Why do we have to ski all the time?, asks Dominik Siegrist, an actual avid skier and leader of whatsalp – a group of hikers that are crossing the Alps on foot from Vienna to Nice observing changes in the alpine realities in the last two decades.
The answer probably lies in the business that circumscribes this rather expensive winter sport. Planai & Hochwurzen, the largest operator in the Schladming area, has a turnover of 44 million euro and 430 employees in wintertime. Between November and April the little town records over 420,000 arrivals (data for 2015). The figure speaks for itself.
Bernhard Schupfer, ski slopes manager on Planai talked to us and made the case in defense of artificial snow. This is not the carbonic snow that used to cool down ice creams before freezers were invented; there are no chemicals, no additives. That would be strictly forbidden mainly for overt legal matters, but also because of formal logic: all around, organic farmers make their bio produce, he says.
In the ‘80s there was sometimes little snow even though temperatures were low enough. The problem today, following climate change dire effects, is that there are many variations in snowfall. Two years ago there was the largest quantity of snowfall in 50 years. In the coming years it plummeted. Plus, air quality in the area has improved, while pollution particles from industries actually are instrumental in triggering natural snow formation. Cherry on snow top, there are two Natura2000 areas around Planai and all these operations are allowed.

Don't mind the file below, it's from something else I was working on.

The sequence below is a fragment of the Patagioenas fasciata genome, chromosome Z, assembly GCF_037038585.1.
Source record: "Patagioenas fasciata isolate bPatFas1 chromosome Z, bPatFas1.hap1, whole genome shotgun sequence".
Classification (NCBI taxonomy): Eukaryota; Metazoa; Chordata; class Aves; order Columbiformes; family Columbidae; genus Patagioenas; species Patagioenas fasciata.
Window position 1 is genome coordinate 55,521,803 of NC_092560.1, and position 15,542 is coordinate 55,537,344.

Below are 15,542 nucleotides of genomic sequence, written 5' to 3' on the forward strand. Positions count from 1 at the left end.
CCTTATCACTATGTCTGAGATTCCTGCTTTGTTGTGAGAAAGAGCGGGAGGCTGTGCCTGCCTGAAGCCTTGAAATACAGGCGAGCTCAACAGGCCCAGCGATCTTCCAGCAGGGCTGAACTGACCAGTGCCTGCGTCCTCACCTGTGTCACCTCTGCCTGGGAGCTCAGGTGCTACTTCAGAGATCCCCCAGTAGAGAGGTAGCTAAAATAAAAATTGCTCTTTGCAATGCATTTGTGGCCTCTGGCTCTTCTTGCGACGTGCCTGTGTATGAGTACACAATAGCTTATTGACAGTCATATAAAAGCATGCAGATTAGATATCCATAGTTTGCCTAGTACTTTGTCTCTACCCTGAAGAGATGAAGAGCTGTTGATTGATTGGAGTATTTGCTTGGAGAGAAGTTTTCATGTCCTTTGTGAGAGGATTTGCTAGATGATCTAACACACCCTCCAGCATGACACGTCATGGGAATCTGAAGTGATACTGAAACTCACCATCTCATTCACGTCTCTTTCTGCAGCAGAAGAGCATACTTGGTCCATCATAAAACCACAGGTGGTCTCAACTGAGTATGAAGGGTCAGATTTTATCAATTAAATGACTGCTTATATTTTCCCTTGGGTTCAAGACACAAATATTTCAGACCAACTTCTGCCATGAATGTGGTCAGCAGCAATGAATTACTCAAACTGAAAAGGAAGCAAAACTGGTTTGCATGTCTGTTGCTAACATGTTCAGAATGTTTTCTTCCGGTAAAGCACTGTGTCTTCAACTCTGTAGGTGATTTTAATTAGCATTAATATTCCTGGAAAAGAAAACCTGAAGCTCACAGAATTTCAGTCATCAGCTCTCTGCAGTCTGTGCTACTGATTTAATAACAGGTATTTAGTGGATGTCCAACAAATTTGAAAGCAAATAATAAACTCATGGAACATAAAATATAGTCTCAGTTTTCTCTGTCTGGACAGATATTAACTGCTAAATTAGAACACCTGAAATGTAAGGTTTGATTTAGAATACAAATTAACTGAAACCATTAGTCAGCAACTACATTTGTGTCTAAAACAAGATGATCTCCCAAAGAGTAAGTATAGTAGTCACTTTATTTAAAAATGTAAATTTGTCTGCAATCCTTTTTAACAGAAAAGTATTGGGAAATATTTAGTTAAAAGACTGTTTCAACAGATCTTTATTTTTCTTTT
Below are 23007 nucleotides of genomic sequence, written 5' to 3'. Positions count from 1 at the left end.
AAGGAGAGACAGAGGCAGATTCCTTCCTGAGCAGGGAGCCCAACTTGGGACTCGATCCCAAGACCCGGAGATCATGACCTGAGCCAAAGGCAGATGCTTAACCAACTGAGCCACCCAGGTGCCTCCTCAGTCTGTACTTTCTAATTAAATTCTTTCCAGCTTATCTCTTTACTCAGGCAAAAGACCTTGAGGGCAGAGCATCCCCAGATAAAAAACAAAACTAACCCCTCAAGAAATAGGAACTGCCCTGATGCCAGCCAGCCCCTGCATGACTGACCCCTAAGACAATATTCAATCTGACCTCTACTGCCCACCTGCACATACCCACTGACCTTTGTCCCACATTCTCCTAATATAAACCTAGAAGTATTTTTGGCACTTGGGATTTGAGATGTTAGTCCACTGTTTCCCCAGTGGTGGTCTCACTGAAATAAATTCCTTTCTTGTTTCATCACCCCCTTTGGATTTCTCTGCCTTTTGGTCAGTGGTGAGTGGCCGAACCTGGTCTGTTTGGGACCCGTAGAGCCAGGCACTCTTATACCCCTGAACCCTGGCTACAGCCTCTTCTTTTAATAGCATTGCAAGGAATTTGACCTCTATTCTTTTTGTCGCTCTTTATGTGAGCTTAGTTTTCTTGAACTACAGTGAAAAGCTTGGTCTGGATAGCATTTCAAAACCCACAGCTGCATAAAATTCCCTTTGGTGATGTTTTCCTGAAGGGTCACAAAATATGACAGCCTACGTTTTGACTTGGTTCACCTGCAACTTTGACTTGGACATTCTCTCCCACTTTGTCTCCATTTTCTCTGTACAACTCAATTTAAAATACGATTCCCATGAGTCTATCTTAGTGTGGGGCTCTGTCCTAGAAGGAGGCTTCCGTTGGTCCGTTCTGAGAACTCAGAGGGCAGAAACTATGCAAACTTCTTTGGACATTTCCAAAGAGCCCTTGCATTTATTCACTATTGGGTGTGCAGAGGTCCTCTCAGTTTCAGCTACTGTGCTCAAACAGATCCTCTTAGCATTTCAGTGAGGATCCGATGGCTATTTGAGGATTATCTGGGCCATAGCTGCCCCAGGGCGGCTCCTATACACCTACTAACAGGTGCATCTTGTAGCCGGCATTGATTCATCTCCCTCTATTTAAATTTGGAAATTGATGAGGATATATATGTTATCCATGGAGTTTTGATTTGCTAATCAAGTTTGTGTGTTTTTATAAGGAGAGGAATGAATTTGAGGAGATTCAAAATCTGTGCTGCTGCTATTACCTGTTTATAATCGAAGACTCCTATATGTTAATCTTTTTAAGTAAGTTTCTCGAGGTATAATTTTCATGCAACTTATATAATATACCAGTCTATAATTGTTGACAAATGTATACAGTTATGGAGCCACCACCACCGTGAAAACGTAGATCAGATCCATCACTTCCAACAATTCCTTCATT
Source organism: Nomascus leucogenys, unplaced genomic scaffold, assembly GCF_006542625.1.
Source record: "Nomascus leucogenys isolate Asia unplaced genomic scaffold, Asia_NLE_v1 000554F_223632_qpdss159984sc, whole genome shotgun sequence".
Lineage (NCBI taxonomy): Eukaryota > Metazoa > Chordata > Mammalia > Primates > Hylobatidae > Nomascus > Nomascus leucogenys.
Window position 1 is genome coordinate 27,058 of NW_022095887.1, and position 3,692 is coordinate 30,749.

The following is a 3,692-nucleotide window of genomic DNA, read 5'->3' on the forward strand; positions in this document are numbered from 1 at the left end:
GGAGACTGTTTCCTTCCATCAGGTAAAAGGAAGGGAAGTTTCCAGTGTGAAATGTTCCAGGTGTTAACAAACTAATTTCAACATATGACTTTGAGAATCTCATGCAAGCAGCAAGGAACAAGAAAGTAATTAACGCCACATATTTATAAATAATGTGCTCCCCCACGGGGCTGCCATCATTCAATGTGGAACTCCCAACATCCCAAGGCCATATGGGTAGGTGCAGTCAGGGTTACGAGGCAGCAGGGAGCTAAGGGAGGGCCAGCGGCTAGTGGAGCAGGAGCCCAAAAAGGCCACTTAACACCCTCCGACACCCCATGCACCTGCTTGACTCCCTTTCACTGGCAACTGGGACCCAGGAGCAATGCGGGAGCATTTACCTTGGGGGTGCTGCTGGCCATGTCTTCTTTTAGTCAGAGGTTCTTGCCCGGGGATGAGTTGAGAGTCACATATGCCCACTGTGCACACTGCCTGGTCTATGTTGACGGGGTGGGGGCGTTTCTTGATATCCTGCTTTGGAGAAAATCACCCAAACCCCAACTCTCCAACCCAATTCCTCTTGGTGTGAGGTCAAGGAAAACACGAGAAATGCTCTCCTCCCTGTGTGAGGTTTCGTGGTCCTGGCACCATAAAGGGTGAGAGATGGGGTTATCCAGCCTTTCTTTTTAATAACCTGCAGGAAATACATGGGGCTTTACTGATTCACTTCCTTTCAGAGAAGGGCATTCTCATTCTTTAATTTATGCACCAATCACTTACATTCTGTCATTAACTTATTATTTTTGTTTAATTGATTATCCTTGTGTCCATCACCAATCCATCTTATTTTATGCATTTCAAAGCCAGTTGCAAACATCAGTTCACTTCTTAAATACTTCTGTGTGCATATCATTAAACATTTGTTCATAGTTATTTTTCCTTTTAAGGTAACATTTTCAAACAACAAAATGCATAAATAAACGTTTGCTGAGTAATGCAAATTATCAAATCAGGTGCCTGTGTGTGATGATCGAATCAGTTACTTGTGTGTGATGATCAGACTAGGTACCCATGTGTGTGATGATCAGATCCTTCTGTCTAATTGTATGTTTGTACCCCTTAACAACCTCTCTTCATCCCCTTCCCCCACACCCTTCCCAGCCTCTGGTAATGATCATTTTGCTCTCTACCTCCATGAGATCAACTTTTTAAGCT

Rainwater is being collected into artificial lakes as well as the overflow from higher altitude springs. Then, between November and April it is cooled down to a few degrees, carried through 40 km of underground pipes and artificially turned into snow at a price of 2-3 euro per cubic meter. Schupfer says that the high amount of water present in the ski slopes due to compacted snow encourages the growth of the grass and benefits to the farmers.
We can think of artificial snow as an utter measure of adaptation to climate change. Initiatives like snow farming might be the “natural” way to do it, however, let us make no mistake, artificial snow is the snow that does not fall from the sky and that makes it straightforwardly unnatural.
It isn’t all about skiing. Schladming offers numerous opportunities for tourists in the warm season as well. In a pan-European and more optimistic perspective, the peak allows for a fantastic view: one can see the Carpathians, Tatras, in Slovakia and the Triglav in Slovenia.
The operators manage not only cable cars but also buses. Schladming enjoys connections to all of Europe. “Basically we connect cities from Stockholm to Montenegro. Winter means ski, but now summer hiking and cycling is developing,” says Georg Bliem, CEO of Planai & Hochwurzen.
It is hard to figure out a turnover or all investments as they started in early 1980s. Now the guests are three times more than in those times.
Nevertheless, this big lucrative business model that Schladming is applying has a flipside. The wastewater treatment plant had to deal with a big test in 2012 to prepare the world ski championships whilst 31,000 bowel movements of ski lovers were happening at the same time. Kleer Otmar states that the wastewater plant that he is managing passed the test with an odorless brilliance.
Water gets purified by microorganisms and 95% flows right back into the river Enns where nature does the final stage of purification. The rest is composted and it has a further industrial use. They generate biogas while 50% of the energy is self-produced (photovoltaic 74 kW capacity).